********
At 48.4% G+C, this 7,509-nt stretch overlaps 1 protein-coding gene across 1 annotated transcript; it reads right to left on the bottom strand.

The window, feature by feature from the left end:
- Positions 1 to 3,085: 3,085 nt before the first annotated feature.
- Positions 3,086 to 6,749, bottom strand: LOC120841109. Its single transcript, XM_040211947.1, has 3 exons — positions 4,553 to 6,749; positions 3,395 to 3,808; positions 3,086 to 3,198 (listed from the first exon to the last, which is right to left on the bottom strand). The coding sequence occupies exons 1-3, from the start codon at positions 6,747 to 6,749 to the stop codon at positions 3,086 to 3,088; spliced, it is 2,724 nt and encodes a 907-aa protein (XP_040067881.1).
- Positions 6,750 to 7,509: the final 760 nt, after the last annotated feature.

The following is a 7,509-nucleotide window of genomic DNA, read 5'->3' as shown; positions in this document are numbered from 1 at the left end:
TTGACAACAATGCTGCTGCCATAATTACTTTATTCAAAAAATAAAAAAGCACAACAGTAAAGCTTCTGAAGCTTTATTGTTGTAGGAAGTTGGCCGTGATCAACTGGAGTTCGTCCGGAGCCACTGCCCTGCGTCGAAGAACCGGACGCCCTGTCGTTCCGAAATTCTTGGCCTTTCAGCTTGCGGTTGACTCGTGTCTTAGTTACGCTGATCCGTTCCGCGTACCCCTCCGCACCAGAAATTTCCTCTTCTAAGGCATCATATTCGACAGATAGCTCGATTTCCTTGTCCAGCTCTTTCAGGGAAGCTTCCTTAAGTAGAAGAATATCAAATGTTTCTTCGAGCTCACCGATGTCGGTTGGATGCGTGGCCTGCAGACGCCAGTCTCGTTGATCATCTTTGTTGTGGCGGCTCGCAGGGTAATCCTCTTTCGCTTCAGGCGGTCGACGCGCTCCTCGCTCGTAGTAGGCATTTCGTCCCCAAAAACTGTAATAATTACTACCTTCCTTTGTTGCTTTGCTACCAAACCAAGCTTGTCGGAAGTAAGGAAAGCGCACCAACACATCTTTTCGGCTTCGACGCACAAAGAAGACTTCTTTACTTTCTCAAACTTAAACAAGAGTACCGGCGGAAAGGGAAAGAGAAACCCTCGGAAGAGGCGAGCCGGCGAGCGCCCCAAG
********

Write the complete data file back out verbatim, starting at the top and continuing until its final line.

At 48.4% G+C, this 7,509-nt stretch overlaps 1 protein-coding gene across 1 annotated transcript; it reads right to left on the bottom strand.

The window, feature by feature from the left end:
- Positions 1 to 3,085: 3,085 nt before the first annotated feature.
- Positions 3,086 to 6,749, bottom strand: LOC120841109. Its single transcript, XM_040211947.1, has 3 exons — positions 4,553 to 6,749; positions 3,395 to 3,808; positions 3,086 to 3,198 (listed from the first exon to the last, which is right to left on the bottom strand). The coding sequence occupies exons 1-3, from the start codon at positions 6,747 to 6,749 to the stop codon at positions 3,086 to 3,088; spliced, it is 2,724 nt and encodes a 907-aa protein (XP_040067881.1).
- Positions 6,750 to 7,509: the final 760 nt, after the last annotated feature.

The following is a 7,509-nucleotide window of genomic DNA, read 5'->3' as shown; positions in this document are numbered from 1 at the left end:
TTGACAACAATGCTGCTGCCATAATTACTTTATTCAAAAAATAAAAAAGCACAACAGTAAAGCTTCTGAAGCTTTATTGTTGTAGGAAGTTGGCCGTGATCAACTGGAGTTCGTCCGGAGCCACTGCCCTGCGTCGAAGAACCGGACGCCCTGTCGTTCCGAAATTCTTGGCCTTTCAGCTTGCGGTTGACTCGTGTCTTAGTTACGCTGATCCGTTCCGCGTACCCCTCCGCACCAGAAATTTCCTCTTCTAAGGCATCATATTCGACAGATAGCTCGATTTCCTTGTCCAGCTCTTTCAGGGAAGCTTCCTTAAGTAGAAGAATATCAAATGTTTCTTCGAGCTCACCGATGTCGGTTGGATGCGTGGCCTGCAGACGCCAGTCTCGTTGATCATCTTTGTTGTGGCGGCTCGCAGGGTAATCCTCTTTCGCTTCAGGCGGTCGACGCGCTCCTCGCTCGTAGTAGGCATTTCGTCCCCAAAAACTGTAATAATTACTACCTTCCTTTGTTGCTTTGCTACCAAACCAAGCTTGTCGGAAGTAAGGAAAGCGCACCAACACATCTTTTCGGCTTCGACGCACAAAGAAGACTTCTTTACTTTCTCAAACTTAAACAAGAGTACCGGCGGAAAGGGAAAGAGAAACCCTCGGAAGAGGCGAGCCGGCGAGCGCCCCAAG